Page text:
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The Signalman -Charles Dickens

the-signalman-charles-dickens.txt 11 Кбскачан 95 раз


A Strange Meeting
When I called the signalman, I was above him on the hill. But he did not look up. He looked along the railway line towards the tunnel.
'Hello, down there!' I called again.
Then he looked up and saw me.
'Where's the path?' I asked. 'How can I come down and speak to you?'
He did not answer me. Just then a train came out of the tunnel. The signalman had a flag in his hand and he showed it when the train passed. Again I asked him where the path was. He pointed his flag at the hill, and I saw a path that went down.
'Alright! Thanks!' I shouted.
I went down the wet path. The signalman was waiting for me at the bottom of the hill. He was standing between the railway lines with a strange, nervous expression on his face.
The place was quiet and lonely. High walls blocked out a lot of the sky, so there was not much sun there, and it was dark. I looked along the line and saw a red light in front of the entrance to the black tunnel. Then I went up to the signalman, but he moved away from me. He looked at me strangely.
'It's very lonely here' I said. 'You don't get many visitors. Am I disturbing you?'
He did not answer, but looked at the red light near the tunnel.
'Why are you watching that light?' I asked. 'Is that part of your job?'
He answered quietly, 'Don't you know it is?'
Suddenly the horrible idea came to me that he was a ghost, not a man. So I moved away. But then I saw fear in his eyes.
'Are you afraid of me?' I asked.
'I was thinking perhaps I've seen you before.'
He pointed to the red light. 'There.'
'Why? I've never been there before.'
'No, perhaps you haven't.'
Then he began to relax. He took me into his signal box.
'Have you got much work to do here?' I asked.
'No, not very much. But I have to be very attentive and careful,' he replied.
'What are your responsibilities?'
'I change the signal, pull these switches, and check that the red light is working,' he explained.
'Do you ever feel lonely?' I asked.
'No, I'm used to it.'
'Can't you ever go out into the sunlight?'
'Yes, sometimes when the weather is good. But I must always listen for the electric bell and watch the red light.'
I looked around his signal box. There was a fire, a desk, a telegraph machine for receiving and sending messages and a little electric bell.
'When I was a young man, I studied science,' he told me.
The bell suddenly rang. He received messages and sent replies. Then he showed his flag when a train passed. He did everything very precisely. During our conversation he opened the door twice and looked at the red light. He came back to the fire with an anxious expression. I wanted to know why, so I asked, 'Are you a happy man?'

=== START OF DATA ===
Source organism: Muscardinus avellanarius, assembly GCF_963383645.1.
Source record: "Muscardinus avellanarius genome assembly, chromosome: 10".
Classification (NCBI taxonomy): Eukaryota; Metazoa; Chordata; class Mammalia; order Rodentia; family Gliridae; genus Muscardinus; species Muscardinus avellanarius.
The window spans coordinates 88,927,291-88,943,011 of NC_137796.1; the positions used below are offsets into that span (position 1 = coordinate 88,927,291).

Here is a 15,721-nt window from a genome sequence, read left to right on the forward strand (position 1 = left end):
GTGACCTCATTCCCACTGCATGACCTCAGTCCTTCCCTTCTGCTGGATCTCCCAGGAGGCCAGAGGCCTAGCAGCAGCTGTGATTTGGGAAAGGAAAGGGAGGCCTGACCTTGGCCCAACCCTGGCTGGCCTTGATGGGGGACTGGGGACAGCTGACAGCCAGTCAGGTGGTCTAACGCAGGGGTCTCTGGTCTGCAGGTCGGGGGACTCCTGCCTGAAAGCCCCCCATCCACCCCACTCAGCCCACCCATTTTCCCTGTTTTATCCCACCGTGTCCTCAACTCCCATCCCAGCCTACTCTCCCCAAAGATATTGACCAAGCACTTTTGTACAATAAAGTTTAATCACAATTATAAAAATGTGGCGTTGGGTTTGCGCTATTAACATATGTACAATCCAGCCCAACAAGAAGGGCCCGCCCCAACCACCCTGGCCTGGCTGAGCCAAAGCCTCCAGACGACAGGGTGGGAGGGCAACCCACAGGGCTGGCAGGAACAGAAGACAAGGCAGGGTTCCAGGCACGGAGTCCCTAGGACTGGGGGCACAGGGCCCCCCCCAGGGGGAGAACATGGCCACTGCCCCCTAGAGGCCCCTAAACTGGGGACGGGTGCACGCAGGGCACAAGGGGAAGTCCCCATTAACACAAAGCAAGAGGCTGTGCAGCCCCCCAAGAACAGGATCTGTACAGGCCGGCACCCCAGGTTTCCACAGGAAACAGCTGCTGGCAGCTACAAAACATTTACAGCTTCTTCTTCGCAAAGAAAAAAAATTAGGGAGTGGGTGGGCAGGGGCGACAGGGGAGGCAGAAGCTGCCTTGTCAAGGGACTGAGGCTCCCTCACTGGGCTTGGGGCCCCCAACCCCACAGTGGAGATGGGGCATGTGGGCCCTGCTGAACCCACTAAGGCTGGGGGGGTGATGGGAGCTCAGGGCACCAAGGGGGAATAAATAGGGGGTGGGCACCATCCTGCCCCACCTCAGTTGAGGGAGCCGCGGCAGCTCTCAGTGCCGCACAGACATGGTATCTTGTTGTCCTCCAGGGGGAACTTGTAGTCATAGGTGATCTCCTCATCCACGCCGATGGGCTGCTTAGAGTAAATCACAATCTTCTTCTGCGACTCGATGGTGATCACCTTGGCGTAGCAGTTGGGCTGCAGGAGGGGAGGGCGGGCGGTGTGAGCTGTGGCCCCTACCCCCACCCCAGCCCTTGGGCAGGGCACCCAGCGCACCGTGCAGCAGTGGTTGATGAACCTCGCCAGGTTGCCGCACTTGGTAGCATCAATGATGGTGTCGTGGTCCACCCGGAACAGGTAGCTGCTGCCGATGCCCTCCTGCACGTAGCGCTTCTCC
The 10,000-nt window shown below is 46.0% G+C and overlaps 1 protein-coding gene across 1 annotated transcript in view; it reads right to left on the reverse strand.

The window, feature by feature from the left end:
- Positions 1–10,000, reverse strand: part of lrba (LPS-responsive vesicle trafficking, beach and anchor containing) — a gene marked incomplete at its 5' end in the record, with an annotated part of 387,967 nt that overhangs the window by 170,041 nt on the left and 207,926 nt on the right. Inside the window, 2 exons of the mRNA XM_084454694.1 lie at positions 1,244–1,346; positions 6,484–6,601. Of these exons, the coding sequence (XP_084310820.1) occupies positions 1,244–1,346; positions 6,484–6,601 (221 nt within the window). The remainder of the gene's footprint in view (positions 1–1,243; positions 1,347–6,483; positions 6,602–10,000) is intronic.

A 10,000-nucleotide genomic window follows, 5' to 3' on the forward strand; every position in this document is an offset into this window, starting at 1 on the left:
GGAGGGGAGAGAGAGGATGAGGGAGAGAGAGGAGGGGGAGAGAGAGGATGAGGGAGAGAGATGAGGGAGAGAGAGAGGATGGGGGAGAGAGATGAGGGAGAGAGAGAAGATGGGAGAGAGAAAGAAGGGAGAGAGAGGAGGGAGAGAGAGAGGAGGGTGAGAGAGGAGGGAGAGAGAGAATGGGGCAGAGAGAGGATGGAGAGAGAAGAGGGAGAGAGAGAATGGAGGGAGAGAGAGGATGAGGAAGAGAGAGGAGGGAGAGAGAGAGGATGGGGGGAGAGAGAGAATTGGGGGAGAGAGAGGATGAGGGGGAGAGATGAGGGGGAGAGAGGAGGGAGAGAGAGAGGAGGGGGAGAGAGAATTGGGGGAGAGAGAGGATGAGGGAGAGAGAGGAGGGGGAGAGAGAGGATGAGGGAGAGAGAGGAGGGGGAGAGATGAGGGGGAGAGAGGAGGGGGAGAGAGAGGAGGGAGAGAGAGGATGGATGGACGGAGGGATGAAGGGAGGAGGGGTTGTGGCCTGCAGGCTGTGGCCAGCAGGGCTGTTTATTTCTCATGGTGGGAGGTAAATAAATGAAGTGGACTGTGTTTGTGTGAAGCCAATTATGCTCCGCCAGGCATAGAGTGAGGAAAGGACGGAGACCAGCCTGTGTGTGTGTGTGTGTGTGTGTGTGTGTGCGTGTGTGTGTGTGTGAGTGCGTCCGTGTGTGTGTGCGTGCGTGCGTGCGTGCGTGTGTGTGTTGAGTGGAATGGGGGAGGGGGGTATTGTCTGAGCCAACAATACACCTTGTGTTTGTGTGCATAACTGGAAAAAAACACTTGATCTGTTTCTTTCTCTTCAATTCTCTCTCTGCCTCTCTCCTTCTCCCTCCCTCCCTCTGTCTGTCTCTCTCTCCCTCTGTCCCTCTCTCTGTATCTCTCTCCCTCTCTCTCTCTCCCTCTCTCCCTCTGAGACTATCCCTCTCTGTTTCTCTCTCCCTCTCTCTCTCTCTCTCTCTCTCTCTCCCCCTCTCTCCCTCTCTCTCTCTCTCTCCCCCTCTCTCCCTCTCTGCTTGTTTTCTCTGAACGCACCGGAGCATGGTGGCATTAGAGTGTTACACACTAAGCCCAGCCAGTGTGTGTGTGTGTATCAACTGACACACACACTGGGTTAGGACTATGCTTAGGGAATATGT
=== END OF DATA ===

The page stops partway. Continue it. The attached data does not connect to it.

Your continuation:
'I was happy once,' he replied. 'But now I'm worried, sir.'
'Why? What's the problem?'
'It's difficult to say. If you come again, I'll try and tell you,' he said.
'When shall I come?'
'I'll be here again at ten o'clock tomorrow night, sir.'
'I'll come at eleven then,' I replied.
It was dark outside, so he showed me to the path with his light.
'Don't call out «hello» again, please,' he said.
'And don't call out when you come tomorrow night. Why did you shout «Hello, down there!» tonight?' he asked.
'I don't know. Did I say those exact words?'
'Yes. I know those words very well.'
'I think' I said them because I saw you down here,' I said.
'Is that the only reason?
'Yes, of course. Why?'
'You don't think there was any supernatural reason?' he asked.
Then we said goodnight, and I returned to my hotel.
I arrived at eleven the following night. The signalman was waiting for me with his light. 'You see, I didn't call out,' I said, smiling. We walked to the signal box and sat down by the fire.
'I've decided to tell you what disturbs me,' he began in a quiet voice. 'Yesterday evening I thought you were somebody else.'
'Who?' I asked.
'I don't know.'
'Does he look like me?'
'I've never seen his face because his left arm is always in front of it. He waves his right arm — like this.' And he waved violently, like somebody trying to say, 'Please get out of the way!'
'One night,' continued the signalman, 'the moon was shining and I was sitting here. Suddenly I heard a voice — «Hello, down there!» I went to the door and looked out. There was somebody by the red light near the tunnel and he was waving. «Look out! Look out!» he shouted, and then again, «Hello, down there! Look out!» I took my lamp and ran towards him. «What's wrong? What's happened?» I called. I wondered why he had his arm in front of his eyes. As I came near him, I put out my hand to pull his arm away — but he wasn't there.'
'Did he go into the tunnel?' I asked.
'No. I ran into the tunnel. I stopped and shone my lamp around, but there was nobody there. I was scared, so I ran out fast and came to my box. I sent a telegraph message — «Alarm received. Is anything wrong?» The answer came back: «All well.»'
I said that the person was probably a hallucination.
'Wait a moment, sir,' the signalman said, touching my arm. 'Six hours later a terrible accident happened on this line. They brought a lot of dead and injured people out of the tunnel.'